Beginning in 1997, the project of an architecture museum, initiated by Jean-Louis Cohen, motivated the creation of a specific collection of about a hundred significant projects, representative of the architectural and urban history of the 19th to the 21st centuries. In selecting projects to include in the collection, pride of place was given to the output of French architects in particular. Since 2015, the Museum and the 20th-Century Architecture Archives Centre form the Collections Department of La Cité.
The architecture collection, which today includes more than 300 models and 900 drawings, stands at the intersection of two traditions of representation. In the tradition of universal expositions and monumental casts, full-size elements (façade panels, cloisters) and even recreations evidence the materiality, scale and spatiality of the building. The full-size recreation of Le Corbusier’s unité d’habitation in Marseilles offers a unique spectacular demonstration of this format of presentation. The originality of the collection also proceeds from the many analytical models, a legacy of the educational models introduced by Anatole de Baudot and designed under the supervision of the museum staff. These models are educational instruments, and together with the drawings, they illustrate the constructive logic of each project in terms of its materials, techniques, or formal ambition. Books, journals, photos and films serve to bring into play the reception of the building and its different lives. Added to this initial nucleus are acquisitions, donations and deposits from architecture studios (preliminary models, test models, scale models, concept models, sketches and drawings). Current collection strategies aim to create a narrative around a project by bringing together materials illustrating the design process from the first sketch to the final scale-model.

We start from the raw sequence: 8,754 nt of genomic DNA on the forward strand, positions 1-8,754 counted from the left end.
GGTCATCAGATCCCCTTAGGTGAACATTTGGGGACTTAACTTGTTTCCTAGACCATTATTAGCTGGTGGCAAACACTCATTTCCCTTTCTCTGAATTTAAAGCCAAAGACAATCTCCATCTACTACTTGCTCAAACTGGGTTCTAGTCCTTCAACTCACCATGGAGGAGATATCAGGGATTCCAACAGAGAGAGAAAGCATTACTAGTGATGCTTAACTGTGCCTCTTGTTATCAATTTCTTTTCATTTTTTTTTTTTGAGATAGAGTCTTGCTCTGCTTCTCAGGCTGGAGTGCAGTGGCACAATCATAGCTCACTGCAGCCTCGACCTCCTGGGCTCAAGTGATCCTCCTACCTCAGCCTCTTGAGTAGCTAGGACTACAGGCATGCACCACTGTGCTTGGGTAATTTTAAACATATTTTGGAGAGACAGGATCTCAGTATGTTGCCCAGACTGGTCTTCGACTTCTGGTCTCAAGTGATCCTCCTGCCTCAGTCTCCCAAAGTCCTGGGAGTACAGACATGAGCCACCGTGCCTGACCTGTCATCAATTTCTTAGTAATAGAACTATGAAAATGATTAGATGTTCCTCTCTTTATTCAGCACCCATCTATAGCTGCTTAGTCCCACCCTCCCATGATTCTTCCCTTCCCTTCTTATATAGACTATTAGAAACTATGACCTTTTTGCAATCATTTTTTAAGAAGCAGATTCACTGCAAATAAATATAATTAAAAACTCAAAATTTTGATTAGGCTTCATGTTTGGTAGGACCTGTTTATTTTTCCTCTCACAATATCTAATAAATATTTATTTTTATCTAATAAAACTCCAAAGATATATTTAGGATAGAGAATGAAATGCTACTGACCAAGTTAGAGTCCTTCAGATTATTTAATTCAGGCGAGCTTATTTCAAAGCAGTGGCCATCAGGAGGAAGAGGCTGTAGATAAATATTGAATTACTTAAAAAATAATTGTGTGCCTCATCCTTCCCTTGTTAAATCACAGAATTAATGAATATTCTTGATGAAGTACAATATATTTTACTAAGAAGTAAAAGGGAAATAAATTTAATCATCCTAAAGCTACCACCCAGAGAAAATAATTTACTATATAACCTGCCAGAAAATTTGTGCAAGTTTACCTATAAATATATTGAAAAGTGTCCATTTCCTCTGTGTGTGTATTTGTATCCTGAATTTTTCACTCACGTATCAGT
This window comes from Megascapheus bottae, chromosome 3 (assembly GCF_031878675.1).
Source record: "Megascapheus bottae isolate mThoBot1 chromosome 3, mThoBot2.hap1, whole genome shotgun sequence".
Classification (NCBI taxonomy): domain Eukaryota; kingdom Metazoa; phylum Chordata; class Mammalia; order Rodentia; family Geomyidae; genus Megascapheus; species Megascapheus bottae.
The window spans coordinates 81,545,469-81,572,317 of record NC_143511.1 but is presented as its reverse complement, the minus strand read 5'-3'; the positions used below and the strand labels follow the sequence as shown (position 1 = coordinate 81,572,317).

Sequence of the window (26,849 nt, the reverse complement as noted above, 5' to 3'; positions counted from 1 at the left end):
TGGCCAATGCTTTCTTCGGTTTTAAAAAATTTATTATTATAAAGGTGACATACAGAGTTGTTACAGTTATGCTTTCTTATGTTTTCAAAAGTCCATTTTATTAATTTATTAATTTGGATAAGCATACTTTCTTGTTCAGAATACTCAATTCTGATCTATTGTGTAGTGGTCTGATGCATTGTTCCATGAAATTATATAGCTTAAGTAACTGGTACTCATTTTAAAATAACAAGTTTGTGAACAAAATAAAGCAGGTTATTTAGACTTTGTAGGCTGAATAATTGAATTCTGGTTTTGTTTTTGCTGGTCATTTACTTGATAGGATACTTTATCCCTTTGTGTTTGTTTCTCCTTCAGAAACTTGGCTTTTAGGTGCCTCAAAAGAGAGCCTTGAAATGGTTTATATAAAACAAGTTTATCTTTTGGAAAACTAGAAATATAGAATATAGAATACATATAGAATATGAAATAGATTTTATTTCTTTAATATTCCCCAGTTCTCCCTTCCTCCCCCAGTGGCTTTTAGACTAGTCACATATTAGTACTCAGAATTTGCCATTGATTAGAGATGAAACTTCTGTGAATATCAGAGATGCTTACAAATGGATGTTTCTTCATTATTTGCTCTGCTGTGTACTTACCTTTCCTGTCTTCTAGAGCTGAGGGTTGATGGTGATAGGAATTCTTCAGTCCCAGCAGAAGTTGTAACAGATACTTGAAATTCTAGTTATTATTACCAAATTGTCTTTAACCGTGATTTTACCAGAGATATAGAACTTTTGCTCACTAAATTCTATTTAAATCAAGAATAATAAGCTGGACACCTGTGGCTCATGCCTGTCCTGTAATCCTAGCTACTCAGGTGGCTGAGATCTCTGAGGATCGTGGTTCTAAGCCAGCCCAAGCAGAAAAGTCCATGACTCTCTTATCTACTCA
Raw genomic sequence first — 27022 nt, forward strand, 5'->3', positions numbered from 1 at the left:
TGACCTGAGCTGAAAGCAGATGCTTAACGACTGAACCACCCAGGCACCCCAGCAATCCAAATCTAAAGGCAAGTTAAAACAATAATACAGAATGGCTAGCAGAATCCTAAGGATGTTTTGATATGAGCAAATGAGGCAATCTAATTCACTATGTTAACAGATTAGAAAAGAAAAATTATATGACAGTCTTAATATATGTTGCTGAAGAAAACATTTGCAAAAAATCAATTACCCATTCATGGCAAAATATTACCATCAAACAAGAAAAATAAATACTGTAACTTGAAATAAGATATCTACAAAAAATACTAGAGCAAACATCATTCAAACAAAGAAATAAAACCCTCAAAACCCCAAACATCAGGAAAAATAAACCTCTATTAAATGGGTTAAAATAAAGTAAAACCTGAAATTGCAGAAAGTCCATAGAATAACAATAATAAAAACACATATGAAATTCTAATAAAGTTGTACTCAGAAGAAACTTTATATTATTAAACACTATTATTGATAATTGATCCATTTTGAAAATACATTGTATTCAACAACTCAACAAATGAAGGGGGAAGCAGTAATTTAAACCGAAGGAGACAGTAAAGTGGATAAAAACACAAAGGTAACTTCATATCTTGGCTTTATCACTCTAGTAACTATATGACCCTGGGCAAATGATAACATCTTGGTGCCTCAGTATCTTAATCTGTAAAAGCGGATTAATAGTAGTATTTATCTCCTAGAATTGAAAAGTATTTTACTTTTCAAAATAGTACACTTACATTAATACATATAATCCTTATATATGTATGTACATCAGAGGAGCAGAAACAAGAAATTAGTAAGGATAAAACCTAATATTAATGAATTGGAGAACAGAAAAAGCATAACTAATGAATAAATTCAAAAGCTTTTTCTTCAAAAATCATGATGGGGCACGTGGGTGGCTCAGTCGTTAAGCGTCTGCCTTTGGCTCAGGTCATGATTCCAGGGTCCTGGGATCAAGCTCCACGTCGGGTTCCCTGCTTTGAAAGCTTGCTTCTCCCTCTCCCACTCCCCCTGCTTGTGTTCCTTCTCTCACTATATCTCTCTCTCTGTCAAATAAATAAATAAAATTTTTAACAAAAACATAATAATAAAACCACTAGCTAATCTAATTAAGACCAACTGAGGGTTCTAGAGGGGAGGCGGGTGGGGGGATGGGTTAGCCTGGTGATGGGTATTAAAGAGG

More recently, the policy of acquisitions has focused on contemporary production between 1980 and 2000. The logic underlying the collection gives priority to already existing themes, such as building innovation, housing or public projects, while remaining receptive to such current issues as the transformation of old buildings, the relationship between architecture and landscape, and “sites of memory”.